From: David Tetzlaff (email suppressed)
Date: Sun Jan 30 2011 - 19:49:24 PST
There are many different kinds of docs. Shooting ratio on 'professional' docs didn't really hit double digits until hand held sync cameras became available to capture extended actualities -- the era of Direct Cinema in North America and Cinema Verite in Europe. Somewhere you can probably find the notes about how much more film the Maysles shot each time they did a new project. They were the first, really, to employ 'video-type' ratios AFAIK.
Part of working in celluloid is the different kind of creativity engendered by the fact you only have so much money and that doesn't buy you much film, so you have to work within that. It really doesn't matter whether it's doc, narrative, experimental -- you've got to turn enough of your limited supply of stock into usable shots to make anything. Typical student projects, or anything that comes out of your own pocket, usually are somewhere between 3:1 and 5:1.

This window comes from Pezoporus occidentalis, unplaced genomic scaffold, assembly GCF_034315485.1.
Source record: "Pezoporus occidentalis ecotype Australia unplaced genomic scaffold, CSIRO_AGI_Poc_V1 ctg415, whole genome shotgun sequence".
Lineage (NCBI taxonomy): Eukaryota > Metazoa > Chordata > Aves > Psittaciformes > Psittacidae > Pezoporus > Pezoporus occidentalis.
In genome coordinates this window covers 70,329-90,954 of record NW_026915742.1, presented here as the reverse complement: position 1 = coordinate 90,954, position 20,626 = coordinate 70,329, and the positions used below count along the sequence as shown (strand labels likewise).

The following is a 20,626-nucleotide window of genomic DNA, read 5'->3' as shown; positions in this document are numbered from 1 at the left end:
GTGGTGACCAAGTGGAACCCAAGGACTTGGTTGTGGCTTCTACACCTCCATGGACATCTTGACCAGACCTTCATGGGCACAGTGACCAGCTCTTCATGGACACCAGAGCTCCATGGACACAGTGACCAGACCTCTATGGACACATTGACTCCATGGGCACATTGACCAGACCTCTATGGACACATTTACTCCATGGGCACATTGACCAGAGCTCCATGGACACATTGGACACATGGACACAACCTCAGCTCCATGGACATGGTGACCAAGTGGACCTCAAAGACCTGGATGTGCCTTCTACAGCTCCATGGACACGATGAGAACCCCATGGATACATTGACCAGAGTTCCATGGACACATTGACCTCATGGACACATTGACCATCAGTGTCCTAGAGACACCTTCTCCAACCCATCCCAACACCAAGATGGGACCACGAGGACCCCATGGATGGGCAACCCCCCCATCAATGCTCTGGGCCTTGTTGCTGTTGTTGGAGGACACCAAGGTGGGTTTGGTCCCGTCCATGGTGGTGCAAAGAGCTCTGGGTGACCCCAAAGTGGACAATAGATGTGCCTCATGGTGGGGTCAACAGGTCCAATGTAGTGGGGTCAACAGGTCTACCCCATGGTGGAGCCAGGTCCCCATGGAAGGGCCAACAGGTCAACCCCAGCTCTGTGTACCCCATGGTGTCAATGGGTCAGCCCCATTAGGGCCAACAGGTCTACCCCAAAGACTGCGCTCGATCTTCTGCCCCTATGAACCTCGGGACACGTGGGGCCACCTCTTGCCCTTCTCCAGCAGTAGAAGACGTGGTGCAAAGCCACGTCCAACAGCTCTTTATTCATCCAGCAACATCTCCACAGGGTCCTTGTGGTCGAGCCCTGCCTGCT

On Jan 30, 2011, at 4:49 PM, Sarah Reynolds wrote:
> I'm guessing maybe 1/3 of the total shooting ratio will be b-roll ... and
> I've heard that for docs the ratio is about 30:1 overall, but that's video
> and so I wanted to get some input that is more specific to film. Any
> thoughts or wild guesses are welcome!
> Style is more or less cityscape, panorama, early-actuality film-influenced.
> On 1/30/11 4:37 PM, "Adam Hyman" <email suppressed> wrote:
>> I don't think there's any way to answer that without knowing your style,
>> your editing ideas, your ability to pre-conceive shots, or how much of the
>> film is B-roll. It could be 1:1 or 100:1
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